Colin Macinnes found significant success, particularly with his "London Trilogy" of novels. Of these Absolute Beginners remains the most popular, and Macinnes retains a reputation as a cult author. I only moderately enjoyed the book, but one still encounters readers, mostly people who came of age in the late 1950s and 1960s, who consider it life-changing.
In 1986, music video director Julien Temple finally achieved his dream of filming the beloved novel, and he managed to sink Goldcrest Films in the process. To hear some people tell it, he destroyed British filmmaking for years. Absolutely beautiful but completely incoherent, this film loosely adapts the novel into a musical, and at great cost.
It begins well, with our photographer, here called Colin (Eddie O'Connell), getting ready for the night, talking to a living photo of his dreamgirl, Crêpe Suzette (Patsy Kensit), and then stepping out and onto his Vespa and into the most eyeball-kicking 1980s music video ever made.
The production company built an hallucinatory 1958 Soho in the studio. Colin moves from his apartment and between locations (and other costly sets, including his parents' building), and returns, always to the lights of Soho. We see him, literally, living the dream, 1950s bohe style. The mise en scène also borrows elements of the 1980s, deliberate hints of anachronism. Music abounds, in the background, the club, and the various production numbers.
The film boasts a remarkable supporting cast. Ray Davies of The Kinks and Mandy Rice-Davies of the Profumo Scandal have been stunt-cast as the hero's parents. They play their supporting roles to perfection, but much of Colin's relationship with his dad has been sidelined by musical numbers and visual spectacle. David Bowie, approached to write music and sing, also landed the role of adman Vendice Partners as a part of the deal. Sade has a smooth cameo as a nightclub singer. Decorating the labyrinthine sets we find interesting-looking people, many of them not actors.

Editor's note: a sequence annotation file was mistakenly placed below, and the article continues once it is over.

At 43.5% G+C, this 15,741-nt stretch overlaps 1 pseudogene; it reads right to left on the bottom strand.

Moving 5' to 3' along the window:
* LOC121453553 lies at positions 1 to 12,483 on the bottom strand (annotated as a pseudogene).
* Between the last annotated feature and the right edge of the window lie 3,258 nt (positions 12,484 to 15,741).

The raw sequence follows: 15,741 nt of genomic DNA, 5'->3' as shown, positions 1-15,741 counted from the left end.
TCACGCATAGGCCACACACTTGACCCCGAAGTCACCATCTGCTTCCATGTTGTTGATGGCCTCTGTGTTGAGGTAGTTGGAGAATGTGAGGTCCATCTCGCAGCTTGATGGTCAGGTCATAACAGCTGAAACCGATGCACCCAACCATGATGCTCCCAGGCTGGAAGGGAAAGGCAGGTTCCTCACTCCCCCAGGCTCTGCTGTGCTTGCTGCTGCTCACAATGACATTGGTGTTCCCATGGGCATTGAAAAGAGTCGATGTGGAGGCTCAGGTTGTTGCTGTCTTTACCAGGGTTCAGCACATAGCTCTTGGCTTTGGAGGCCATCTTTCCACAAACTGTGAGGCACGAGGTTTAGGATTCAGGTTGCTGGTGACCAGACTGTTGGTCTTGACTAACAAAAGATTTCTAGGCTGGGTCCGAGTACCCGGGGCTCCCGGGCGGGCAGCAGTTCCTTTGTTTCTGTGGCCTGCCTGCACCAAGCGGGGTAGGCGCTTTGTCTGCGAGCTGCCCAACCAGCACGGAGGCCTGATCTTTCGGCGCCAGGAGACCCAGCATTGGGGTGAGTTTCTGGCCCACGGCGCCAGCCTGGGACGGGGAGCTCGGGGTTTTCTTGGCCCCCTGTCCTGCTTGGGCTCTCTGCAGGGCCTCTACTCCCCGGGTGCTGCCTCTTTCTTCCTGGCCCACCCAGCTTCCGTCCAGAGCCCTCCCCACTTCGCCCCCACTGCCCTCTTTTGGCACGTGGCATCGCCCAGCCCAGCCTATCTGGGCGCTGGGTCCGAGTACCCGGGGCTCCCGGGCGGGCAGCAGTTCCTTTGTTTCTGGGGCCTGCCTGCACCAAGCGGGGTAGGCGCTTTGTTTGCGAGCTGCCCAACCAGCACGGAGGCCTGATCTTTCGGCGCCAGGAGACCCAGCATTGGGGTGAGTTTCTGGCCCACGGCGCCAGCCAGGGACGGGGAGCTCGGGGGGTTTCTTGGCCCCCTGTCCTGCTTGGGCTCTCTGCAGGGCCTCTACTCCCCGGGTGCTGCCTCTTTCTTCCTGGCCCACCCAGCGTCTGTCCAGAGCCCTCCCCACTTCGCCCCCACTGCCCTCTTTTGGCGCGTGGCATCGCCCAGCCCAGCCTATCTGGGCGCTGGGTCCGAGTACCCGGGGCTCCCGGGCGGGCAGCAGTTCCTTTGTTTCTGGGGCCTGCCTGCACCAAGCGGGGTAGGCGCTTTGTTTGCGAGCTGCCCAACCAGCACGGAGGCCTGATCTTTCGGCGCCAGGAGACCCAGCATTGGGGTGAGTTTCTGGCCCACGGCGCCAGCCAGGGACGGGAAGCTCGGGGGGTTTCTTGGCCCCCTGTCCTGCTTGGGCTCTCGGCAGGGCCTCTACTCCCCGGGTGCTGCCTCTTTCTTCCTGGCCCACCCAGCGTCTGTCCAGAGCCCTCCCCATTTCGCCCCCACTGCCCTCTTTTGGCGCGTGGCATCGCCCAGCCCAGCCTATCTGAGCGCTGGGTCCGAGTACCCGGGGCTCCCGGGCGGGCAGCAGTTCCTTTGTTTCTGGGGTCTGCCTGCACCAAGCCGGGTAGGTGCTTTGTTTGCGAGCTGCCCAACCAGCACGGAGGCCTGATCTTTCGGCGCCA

Alas, an already meandering novel meanders so much in adaptation that any sense of a plot or point gets lost. Some individual moments hold up very well, but a movie must be more than its individual moments. Absolute Beginners left an impressive soundtrack and a visual style that cost too much to achieve and must be seen to be believed.
David Bowie wrote the title song as part of his contract with Goldcrest. It went to #2 in the UK and became a modest hit elsewhere. It sounds a little like "Heroes," and forms part of another shift in Bowie's career after Let's Dance. Most of the same musicians also appear in the Bowie/Jagger Live Aid-cover of "Dancing in the Street," recorded at the same time but released earlier. Bowie croons; Don Weller blows a memorable sax solo.
Its place as one of Bowie's greatest hits became solidified over time. It has been rereleased, covered, and featured on various Bowie compilation albums. The video directed, predictably, by Temple, features Bowie and a dancer wandering around nighttime b&w London, frequently encountering colour footage from the film.
As time moves on, the song remains the most widely-recognized legacy of Absolute Beginners.